Make sure your insurance will cover the costs at these clinics. Entering the clinics, you might be asked to make a deposit by credit card.
No vaccinations are required for Western tourists visiting Moscow and Russia in general. If you spend more than 3 months in Russia, you must present evidence of a recent AIDS test when applying for a visa. Please check also the US government travel health pages or Travel Health Online for current medical recommendations/requirements and disease outbreaks in countries you may plan to visit.
Hard currency is still required in Moscow to survive even though a number of restaurants, bars and expensive shops accept credit cards. Cash advancements on credit cards are possible in several banks, but commissions usually as high as 2-4% in addition to the commission required from you issuing bank are imposed. There are many ATM’s for EC International that spit out rubles, dollars and euros. Inside the University, many ATM’s accept various credit cards, like Mastercard and VISA cards, and debit cards, like the one belonging to the Plus net. Your issuing bank of your credit card will be able to tell you exact locations in Moscow for ATM’s. Locate all VISA ATM’s or Mastercard ATM’s.
All commercial transactions inside of Russia should be in rubles. So the hard currency should be used only during private transactions or be kept to be exchanged for rubles when needed. For the changes at currency exchange offices $20, $50 or $100 bills should be used. Make sure that all you $ or € notes are new (newer than 1992) and in immaculate condition, since torn, creased or strongly worn notes will be rejected by banks. Russia introduced new rubles in 1998, de-valuating the old rubles by a factor of 1000. At the end of 2006, no older ruble banknotes were in circulation anymore. Consult our list of Russian banknotes to check.
The yearly inflation rate is now estimated to be stable at around 5-10% per year. The exchange rate for ruble is oscillating around 30-35 rubles for 1 USD and 40-45 rubles for 1 EUR (see exact rate here).
It is good advice to take 4-6 passport pictures with you. You will need them at the first week to establish your student card, library card, monthly transportation cards, etc. It used to be hard to get photographs in Moscow, however, there are photo shops now at every metro station, so don’t worry too much.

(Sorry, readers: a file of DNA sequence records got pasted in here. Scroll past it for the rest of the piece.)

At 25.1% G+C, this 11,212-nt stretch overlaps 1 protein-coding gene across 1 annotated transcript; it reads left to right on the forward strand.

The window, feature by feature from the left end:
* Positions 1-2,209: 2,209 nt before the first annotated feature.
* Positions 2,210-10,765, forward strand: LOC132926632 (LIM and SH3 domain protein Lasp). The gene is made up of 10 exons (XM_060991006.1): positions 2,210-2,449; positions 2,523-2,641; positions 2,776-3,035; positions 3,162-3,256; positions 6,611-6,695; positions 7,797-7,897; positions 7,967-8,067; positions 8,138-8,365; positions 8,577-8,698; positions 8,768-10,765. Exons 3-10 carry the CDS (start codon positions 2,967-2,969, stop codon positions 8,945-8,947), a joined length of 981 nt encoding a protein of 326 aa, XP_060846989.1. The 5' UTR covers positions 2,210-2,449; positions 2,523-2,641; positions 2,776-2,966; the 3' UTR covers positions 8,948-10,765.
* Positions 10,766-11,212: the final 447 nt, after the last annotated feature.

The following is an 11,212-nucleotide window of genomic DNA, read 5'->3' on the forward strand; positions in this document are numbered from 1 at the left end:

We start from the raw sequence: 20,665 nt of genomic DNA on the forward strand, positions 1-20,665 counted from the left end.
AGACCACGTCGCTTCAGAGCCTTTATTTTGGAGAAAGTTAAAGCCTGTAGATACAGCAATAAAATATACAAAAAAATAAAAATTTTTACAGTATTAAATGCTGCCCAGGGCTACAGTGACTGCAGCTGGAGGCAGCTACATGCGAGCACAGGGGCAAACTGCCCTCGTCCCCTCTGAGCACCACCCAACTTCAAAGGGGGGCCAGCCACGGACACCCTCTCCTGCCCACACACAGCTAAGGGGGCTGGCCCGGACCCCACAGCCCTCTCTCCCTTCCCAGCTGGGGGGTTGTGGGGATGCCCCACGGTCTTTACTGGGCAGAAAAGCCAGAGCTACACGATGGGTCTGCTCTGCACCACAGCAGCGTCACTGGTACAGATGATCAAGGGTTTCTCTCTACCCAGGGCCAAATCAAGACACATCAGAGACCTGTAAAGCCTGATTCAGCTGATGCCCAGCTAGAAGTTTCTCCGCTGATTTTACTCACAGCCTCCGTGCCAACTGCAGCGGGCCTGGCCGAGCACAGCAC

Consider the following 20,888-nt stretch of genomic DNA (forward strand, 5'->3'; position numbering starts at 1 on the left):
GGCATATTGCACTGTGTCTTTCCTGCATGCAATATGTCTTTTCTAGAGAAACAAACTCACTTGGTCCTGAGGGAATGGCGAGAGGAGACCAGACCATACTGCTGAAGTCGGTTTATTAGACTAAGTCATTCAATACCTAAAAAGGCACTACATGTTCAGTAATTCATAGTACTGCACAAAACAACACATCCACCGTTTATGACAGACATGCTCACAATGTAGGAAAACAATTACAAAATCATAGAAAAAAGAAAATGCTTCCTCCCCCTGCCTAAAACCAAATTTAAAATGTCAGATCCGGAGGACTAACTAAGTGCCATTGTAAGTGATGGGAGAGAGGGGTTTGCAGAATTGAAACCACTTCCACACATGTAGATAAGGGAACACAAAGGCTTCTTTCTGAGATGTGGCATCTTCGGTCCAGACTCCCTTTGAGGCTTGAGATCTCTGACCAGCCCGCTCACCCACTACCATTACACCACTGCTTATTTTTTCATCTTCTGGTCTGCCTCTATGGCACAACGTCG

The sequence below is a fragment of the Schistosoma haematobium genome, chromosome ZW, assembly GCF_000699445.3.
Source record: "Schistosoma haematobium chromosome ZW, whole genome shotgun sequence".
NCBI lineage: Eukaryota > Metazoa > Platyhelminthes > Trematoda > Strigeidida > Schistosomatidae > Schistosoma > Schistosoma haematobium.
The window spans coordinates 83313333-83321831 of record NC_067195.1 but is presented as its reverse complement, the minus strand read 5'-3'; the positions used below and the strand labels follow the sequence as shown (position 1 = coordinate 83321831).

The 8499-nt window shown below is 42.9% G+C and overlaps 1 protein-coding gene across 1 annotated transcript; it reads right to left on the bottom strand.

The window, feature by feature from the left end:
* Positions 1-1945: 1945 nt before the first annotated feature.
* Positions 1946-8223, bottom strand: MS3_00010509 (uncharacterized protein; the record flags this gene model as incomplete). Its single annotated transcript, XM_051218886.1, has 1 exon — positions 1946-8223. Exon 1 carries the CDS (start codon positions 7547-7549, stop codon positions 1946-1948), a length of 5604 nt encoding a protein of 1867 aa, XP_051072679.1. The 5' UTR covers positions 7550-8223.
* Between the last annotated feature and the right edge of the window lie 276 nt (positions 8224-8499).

Local calls are free in Moscow and in all major cities. Public phones, however, require phone cards. International phone calls are possible from most private phones, cell phones, and from our office. Also, public phones with calling cards now offer the possibility to call abroad without the hassle of going to the central telegraph station to order a call, wait for 1-2 hours to make the connection, only to find out in the end that the line was busy. International calls from Russia are now reasonably cheap (.10 cents a minute), and many check phone cards are also available to call to Russia.
You may always use our FAX number to send and receive personal faxes at our office:
1st Humanitarian building, 1st floor, A 175
Open Monday-Friday, 10am to 7pm
Mobile phones (GSM 900 + 1800 standard) also work in most urban areas with good quality including Irkutsk and Lake Baikal. The cell phones are cheap and easy to get. There is no contract, you use the prepaid system. American cell phones will not work in Russia, you will have to buy a new cell and a SIM card once you arrive in Russia. European cell phones are working in roaming or you can buy a Russian SIM card and put it in your phone. Note that if you buy the SIM card in Moscow, the calls to other cities of Russia would be more expensive than the in-Moscow calls, and if you make a call from other city with a Moscow SIM card it will be even more expensive. It is good advice to get your cell phone the first or the second day of your stay. Note that texting abroad is much cheaper than calling.
Other radio electronic devices brought into Russia must have certificate from Glavgossvyaznadzor – including all emitting, transmitting, & receiving equipment such as GPS devices, satellite phones, and other kinds of radio electronic equipment. Excluding of course AM/FM radios.
Even though there are officially no restrictions, people still consider filming or photographing railway stations, military installation, airports, etc. unlawful. Using flashes in churches or during performances is usually not allowed. Museums may ask for special fees if you want to take flash pictures. Film material and development agencies are abundant.
You can bring your laptop to Russia without problems, as long as it is for personal use. You may be required to show that your laptop is functioning properly at the customs when entering the country!
Russia has good Internet connections in all big cities. At MGU there are several internet cafes and in case of emergency, you also have access through our office. You can also find free Wi-Fi in the hall of the MGU Main Building. If you wish, you can get an online provider and direct access from your room. This however is only worth if you are planning to stay for min. 3 months since it takes a lot of efforts to install it. There are also a couple of internet cafes in Moscow and all major cities of Russia. The free wi-fi is available at MacDonalds and some other cafés.
If you are traveling, the post offices of any big city offers paid Internet access in their business area (they also have printers, fax, photocopier, etc.)
If you need to buy some electronics, Moscow hosts many electronic stores like M-Video (Leninskie prospekt, dom 64/2 open Mon-Sun from 10.00 to 22.00), Belii Veter (situated right by the campus at prospekt Vernadskogo, dom 6 open Mon-Sun from 9.00 till 22.00), Eldorado (ul. Profsoiuznaya 56).